Alan A. Stone in the Boston Review:
While the Iran-Israel conflict threatened to explode into yet another war in the Middle East, filmmakers from both countries were honored together at an event before this year’s Oscars. Each country had a nominee for best foreign film—Footnote, from Israel, and A Separation, the winner, from Iran. The films and their makers had much in common, and the Israelis reported warm exchanges; they had been invited to Tehran and the Iranians to Tel Aviv. It will be a political miracle if that cultural exchange happens, but Iranian writer-director Asghar Farhadi has already achieved a miracle of modern cinema with A Separation.
This unpretentious, low-budget film, which Farhadi says he made for an Iranian audience, has touched the hearts and minds of global viewers. Critics, festival audiences, and cineastes everywhere are united in their praise. In Europe and Asia it was acclaimed best picture of the year. Woody Allen agrees. Totally without glitz and sizzle, A Separation is the thing itself—an art form that speaks to all humanity.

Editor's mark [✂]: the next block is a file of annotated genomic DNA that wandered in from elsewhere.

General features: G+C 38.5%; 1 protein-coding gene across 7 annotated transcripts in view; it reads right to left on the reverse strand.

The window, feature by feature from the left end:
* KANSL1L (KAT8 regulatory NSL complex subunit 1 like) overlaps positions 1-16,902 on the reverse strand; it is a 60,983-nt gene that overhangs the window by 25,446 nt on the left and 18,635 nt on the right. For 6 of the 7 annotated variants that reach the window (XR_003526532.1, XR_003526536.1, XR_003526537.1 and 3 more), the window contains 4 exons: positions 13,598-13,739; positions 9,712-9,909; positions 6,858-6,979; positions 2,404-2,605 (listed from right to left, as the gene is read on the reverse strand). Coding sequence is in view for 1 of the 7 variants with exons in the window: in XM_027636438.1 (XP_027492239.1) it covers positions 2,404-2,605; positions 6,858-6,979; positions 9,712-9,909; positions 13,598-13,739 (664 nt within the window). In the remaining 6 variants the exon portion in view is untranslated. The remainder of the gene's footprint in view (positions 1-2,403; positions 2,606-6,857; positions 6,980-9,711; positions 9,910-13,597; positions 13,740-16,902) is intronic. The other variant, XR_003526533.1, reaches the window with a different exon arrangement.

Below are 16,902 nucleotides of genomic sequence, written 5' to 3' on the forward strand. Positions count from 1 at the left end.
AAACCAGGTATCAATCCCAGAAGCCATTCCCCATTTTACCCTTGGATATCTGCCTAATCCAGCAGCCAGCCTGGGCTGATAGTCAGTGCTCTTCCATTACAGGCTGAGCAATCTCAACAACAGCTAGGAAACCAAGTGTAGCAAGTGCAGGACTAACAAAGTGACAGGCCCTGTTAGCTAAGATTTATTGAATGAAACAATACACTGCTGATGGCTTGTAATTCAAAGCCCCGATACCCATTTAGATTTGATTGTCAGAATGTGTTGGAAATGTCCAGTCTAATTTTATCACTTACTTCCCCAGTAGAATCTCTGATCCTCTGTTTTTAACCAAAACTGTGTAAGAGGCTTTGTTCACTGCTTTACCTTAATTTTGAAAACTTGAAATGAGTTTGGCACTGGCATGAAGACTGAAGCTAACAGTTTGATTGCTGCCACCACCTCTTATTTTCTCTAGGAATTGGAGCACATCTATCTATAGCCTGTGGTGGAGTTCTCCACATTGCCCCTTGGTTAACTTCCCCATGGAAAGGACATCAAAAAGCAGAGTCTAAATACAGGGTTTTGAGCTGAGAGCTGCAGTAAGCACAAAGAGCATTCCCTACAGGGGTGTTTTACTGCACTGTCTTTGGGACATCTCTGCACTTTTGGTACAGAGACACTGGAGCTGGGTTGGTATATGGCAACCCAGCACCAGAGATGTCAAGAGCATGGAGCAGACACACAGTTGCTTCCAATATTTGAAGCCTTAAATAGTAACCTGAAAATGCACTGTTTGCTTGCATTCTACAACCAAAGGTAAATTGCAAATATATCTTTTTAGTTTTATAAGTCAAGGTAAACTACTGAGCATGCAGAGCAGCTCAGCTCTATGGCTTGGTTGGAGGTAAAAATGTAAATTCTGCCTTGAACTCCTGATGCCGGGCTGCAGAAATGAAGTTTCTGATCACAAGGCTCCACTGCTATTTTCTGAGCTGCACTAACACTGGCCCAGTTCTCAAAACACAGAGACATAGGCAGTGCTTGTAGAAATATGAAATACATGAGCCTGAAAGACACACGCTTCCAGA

Farhadi’s overseas triumphs may bring his downfall in Iran. The film has fueled the wrath of domestic critics who see him pandering to Western bias. His colleague Jafar Panahi is under house arrest and barred from filmmaking. The theocrats were unhappy about Farhadi’s Oscar acceptance speech, in which he offered his “award to the people of my country, the people who respect all cultures and civilizations and despise hostility and resentment.”